Home' The Wellingtonian : August 4th 2011 Contents 10 THE WELLINGTONIAN, AUGUST 4, 2011
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LETTERS TO THE EDITOR
Why the Basin
Your editorial (July 28)
characterised the Save The Basin
Reserve campaign as Ban Cars .
It s disappointing to see The
Wellingtonian stooping to
incorrect name-calling rather
than dealing with the issues.
The Wellingtonian should be
asking the tough questions about
this project, such as why the New
Zealand Transport Agency is
intent on building a flyover that
79 per cent of submitters said they
didn t want in the last
consultation round, why the costs
have blown out from $27 million
to $70 million in only three years,
why the high-quality solution
proposed by the Architecture
Centre has been ignored by
agency bureaucrats, and why
taxpayers are being expected to
fund $600 million for a roading
project that will only return $300
million in economic value.
Perhaps The Wellingtonian
should also be asking why the
Basin Reserve Trust has failed so
utterly at preventing this project.
If the trust truly had the
influence it claims with the
transport agency, the flyover
would have been still-born, and a
smarter cut-and-cover option
It has been the silent assent of
the Basin Reserve Trust to the
transport agency s flyover plans --
and its $11 million complicity over
a new stand -- that has
necessitated a Save The Basin
Reserve campaign at all.
I have been wondering if
councillor Iona Pannett ever visits
the eastern suburbs via the Mt
Certainly never on the
weekends or during peak times
during the week, that s for sure,
given her recent comments about
the lack of congestion in this
How can she say: Most of the
time there is little or no
congestion around this part of the
[Basin Reserve] system and car
use has not increased over the last
five years or so ?
Anyone who uses the Mt
Victoria tunnel during these times
knows of the delays and can see
firsthand all the cars idling
bumper to bumper as they edge
their way through the woefully
inadequate tunnel, which was
built 80 years ago when life was
To suggest that we use public
transport is a joke. It works well
during peak times Monday to
Friday but is pretty hopeless the
rest of the time, especially if
you re carrying a week s groceries,
taking the cat to the vet, or buying
a 20-kilogram bag of manure for
your garden, and so on.
And don t even start me on the
perils of cycling or walking
through the current tunnel!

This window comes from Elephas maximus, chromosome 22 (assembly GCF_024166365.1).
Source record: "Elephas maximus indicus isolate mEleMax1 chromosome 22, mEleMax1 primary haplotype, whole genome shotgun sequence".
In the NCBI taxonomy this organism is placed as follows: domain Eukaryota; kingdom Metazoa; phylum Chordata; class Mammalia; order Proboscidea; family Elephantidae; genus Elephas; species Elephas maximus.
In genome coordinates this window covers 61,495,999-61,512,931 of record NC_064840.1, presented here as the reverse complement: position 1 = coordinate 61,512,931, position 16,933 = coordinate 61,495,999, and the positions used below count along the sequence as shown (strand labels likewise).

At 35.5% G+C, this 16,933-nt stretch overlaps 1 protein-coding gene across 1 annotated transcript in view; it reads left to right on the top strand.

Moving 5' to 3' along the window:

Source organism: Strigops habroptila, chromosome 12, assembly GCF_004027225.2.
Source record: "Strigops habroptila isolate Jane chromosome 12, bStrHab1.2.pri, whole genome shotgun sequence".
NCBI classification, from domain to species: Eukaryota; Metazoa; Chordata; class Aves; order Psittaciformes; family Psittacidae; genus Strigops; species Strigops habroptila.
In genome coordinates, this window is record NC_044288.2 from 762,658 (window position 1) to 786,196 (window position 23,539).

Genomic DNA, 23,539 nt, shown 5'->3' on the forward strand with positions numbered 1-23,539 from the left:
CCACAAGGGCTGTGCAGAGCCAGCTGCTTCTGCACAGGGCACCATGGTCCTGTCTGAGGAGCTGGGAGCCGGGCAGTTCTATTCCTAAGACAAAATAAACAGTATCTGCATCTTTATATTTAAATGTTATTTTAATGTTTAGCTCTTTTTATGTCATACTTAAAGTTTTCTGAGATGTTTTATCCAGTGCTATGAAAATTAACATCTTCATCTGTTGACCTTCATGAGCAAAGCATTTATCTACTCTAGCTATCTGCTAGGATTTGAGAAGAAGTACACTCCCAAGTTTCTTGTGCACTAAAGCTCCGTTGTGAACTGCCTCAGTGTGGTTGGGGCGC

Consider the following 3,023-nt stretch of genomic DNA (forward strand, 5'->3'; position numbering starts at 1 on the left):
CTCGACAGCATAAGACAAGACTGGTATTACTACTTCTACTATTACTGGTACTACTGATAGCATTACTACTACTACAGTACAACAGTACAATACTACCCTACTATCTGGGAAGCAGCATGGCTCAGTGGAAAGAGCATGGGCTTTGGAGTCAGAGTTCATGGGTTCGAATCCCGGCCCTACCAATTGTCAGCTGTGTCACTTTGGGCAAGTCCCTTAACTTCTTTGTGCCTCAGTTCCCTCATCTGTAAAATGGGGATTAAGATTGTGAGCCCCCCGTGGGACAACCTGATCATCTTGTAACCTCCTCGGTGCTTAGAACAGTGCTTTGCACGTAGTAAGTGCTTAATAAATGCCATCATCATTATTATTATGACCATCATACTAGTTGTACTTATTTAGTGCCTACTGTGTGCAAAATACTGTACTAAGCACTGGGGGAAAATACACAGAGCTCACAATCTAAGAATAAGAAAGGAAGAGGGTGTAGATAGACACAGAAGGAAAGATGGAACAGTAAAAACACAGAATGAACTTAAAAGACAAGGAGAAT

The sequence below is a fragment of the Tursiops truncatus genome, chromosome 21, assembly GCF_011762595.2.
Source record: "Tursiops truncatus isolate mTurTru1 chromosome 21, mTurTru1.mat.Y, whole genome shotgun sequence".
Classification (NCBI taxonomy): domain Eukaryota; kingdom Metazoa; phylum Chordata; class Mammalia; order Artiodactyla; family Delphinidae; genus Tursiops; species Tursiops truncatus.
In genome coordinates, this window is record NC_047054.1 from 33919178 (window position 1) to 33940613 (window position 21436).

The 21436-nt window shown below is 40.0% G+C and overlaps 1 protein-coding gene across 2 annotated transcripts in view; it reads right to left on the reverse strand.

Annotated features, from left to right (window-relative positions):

A better roading system to get
to the eastern suburbs is long
overdue and I don t think a
handful of selfish Mt Vic residents
should prevent the rest of the
region from being able to readily
access the airport and eastern
suburbs through their constant
protests and desire to live in the
The National War Memorial
should be one of the most
significant, and visited, features
of the capital city.
The current cramped and noisy
environment falls well short of
what should be a spacious, well-
landscaped and peaceful setting.
NZTA s proposals for widening
Buckle St will have an enduring
adverse effect on the prospects for
Roads are not glamorous,
but any mention of
building them sparks
Last week s front page stories
(July 28) on plans to build a
flyover near the Basin Reserve
have generated numerous
letters to the editor and
The traffic snarl-ups around
the Basin Reserve must be
fixed, but have we been pres-
ented with the best options?
The New Zealand Transport
Agency has proposed two plans.
Option A is to build a
380-metre bridge 20m north of
the Basin, at a cost of $75
Option B is to build a 440m
flyover 65m north of the ground
When the Architectural Cen-
tre came forward with a third
option -- to trench Buckle St --
many of us were left wondering
why the transport agency had
not come up with the idea in the
We have been here before.
When the inner city bypass --
Karo Dr -- was mooted in the
1980s, trenching Buckle St and
parts of Willis St was discussed.
Transit New Zealand, the
agency s predecessors, said
trenching was too expensive
and went ahead with a street-
Look how well that turned
out. The result is a half-baked
highway that crosses two major
arterial routes -- Willis and Vic-
toria streets -- and has five
Anyone driving along Willis
or Victoria streets knows how
frustrating it can be. It s not
much better for pedestrians,
who often take their chances at
Wellingtonians do not want
or need another half-baked idea
that could that result in even
more traffic jams.
Motorists want to get to their
destination as quickly as poss-
ible, and although a flyover
might achieve that, it might not
be the best option.
Apart from being ugly, a
flyover will mean a major road
just metres away from Mt Cook
primary school, a memorial
park split in two, and on- and
off-ramps feeding into already
In March last year, former
mayor Kerry Prendergast told
the Dominion Post a trenching
option was the best solution.
It would be a superior out-
come for Memorial Park and
something the city would really
support, she said.
So what happened?
In publicly released plans,
the agency said a tunnel would
be too expensive to build and
would provide minimal trans-
The Architectural Centre dis-
agreed and put forward a plan
showing how an underpass
Costings are yet to be
released, but surely Option X
should be investigated.
Trenching Buckle St would
mean a safe overpass over for
pedestrians and cyclists, and a
memorial park we could be
It would also mean Mt Cook
School children would not have
to breath in car fumes or risk
being hit when they are walk-
Surely this is a better long-
The agency is calling for
submissions and Welling-
tonians should take this oppor-
tunity to make their feelings
clear about what they would
Decisions on road plans are
not to be taken lightly.
If Wellington goes for the
easiest or cheapest options, we
could end up with spaghetti
junctions, similar to the not-so-
efficient ones in Auckland.
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